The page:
Some of the most exciting bands across the weekend where among the oldest, just like Mission of Burma others such as The Raincoats and The 3Ds were also class acts.
Terry Reid was also a fine advert for the older generation. Looking and sounding like a London cabbie who’d won the pools in his perma tan and Californian English accent. He’s a soulful, powerful singer, full of passion and showing he is an experienced performer but nowhere near a jaded one.
Then there was veteran Mark E Smith to round off proceedings on the main stage. With his band The Fall (pictured above) as headliners you never know what you will get. Luckily this was among the best Fall performances I’ve seen. Buoyed by what Smith describes as the best band “he’s ever had” and a great new album Your Future Your Clutter, which dominated the set, he was in jovial mood. Opener ‘Our Future Your Clutter Showcase’ was an early indication of just how good this band are. Each came on in turn sounding out the clear, crisp familiar Fall groove, then the man himself shuffled on. Looking 20 years older than his 50 or so years in crisp white shirt, leather jacket and suit trousers.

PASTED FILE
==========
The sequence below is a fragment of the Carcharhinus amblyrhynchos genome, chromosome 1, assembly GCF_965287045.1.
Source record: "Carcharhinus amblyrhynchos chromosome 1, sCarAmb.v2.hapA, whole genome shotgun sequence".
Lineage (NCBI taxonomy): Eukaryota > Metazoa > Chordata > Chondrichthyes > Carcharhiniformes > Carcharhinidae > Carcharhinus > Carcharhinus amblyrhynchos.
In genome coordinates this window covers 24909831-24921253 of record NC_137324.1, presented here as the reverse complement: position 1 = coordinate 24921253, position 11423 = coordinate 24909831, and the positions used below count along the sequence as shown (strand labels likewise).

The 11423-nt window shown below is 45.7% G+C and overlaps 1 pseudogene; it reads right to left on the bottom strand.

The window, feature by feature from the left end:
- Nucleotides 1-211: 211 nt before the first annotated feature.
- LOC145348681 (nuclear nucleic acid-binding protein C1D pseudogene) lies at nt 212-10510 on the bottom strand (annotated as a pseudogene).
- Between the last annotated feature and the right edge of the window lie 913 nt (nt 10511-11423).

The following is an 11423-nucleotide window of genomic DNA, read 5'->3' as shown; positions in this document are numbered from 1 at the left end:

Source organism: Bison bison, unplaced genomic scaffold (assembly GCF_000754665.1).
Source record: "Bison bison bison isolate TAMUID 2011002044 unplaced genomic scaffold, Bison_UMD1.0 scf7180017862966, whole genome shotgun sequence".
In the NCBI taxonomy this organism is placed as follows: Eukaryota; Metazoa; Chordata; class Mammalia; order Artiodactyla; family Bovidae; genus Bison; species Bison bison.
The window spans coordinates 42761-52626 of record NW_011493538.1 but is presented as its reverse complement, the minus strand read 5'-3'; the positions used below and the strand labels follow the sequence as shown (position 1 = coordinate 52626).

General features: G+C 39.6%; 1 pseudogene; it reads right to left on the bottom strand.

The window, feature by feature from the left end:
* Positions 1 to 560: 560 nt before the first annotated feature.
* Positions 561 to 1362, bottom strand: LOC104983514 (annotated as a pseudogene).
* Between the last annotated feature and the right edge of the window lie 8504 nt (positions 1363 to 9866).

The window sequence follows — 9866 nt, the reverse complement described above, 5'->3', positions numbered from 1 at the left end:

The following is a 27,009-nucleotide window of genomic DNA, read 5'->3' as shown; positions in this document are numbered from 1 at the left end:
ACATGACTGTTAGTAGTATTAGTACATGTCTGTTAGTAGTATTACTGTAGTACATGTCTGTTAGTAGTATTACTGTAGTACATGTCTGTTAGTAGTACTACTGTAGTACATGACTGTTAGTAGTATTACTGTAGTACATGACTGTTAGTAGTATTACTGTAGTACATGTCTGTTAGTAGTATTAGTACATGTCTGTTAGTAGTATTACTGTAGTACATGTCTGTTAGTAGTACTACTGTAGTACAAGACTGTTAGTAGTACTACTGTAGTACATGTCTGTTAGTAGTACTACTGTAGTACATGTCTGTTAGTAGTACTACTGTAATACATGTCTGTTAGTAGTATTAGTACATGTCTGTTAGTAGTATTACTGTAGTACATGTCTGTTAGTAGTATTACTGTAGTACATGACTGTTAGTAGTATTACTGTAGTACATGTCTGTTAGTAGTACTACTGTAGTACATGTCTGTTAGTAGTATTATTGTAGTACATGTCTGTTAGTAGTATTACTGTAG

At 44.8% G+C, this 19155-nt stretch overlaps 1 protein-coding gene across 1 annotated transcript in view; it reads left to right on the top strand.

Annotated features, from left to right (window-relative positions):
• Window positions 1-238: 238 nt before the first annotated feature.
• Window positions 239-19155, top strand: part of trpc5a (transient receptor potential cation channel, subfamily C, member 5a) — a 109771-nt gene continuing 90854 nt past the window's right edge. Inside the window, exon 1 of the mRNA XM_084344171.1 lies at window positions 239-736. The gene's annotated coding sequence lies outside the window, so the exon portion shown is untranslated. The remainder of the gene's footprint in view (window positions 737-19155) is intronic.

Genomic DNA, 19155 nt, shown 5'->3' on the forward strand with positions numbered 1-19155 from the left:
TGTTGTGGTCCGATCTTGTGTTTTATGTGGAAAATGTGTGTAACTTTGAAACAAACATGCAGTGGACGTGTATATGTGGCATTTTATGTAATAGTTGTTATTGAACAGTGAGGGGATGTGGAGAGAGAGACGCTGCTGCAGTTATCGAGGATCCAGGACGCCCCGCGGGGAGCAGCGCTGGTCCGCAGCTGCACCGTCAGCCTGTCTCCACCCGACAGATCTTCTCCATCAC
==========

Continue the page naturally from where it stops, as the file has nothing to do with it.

Smith belted out and mumbled track after track, all from the most recent few albums. Drifting across the stage, trying to put off his latest drones with his queen bee amp twiddling, retuning of instruments and random mic switching. Creativity through fear and confusion has been his mantra for years. The band looked hardened to it though.
A highlight was the encore. “That’s it” Smith said after a short two song encore including ‘Reformation’. But as the lights went up and people departed he came back on. The look of joy on his face as the tired indie crowd is forced to run back humiliated to hear recent classic Sparta FC for a second encore was a thing of beauty, just like the guitar solo of Avi Buffalo at the start of the weekend.
Words by Joe Lepper and Dorian Rogers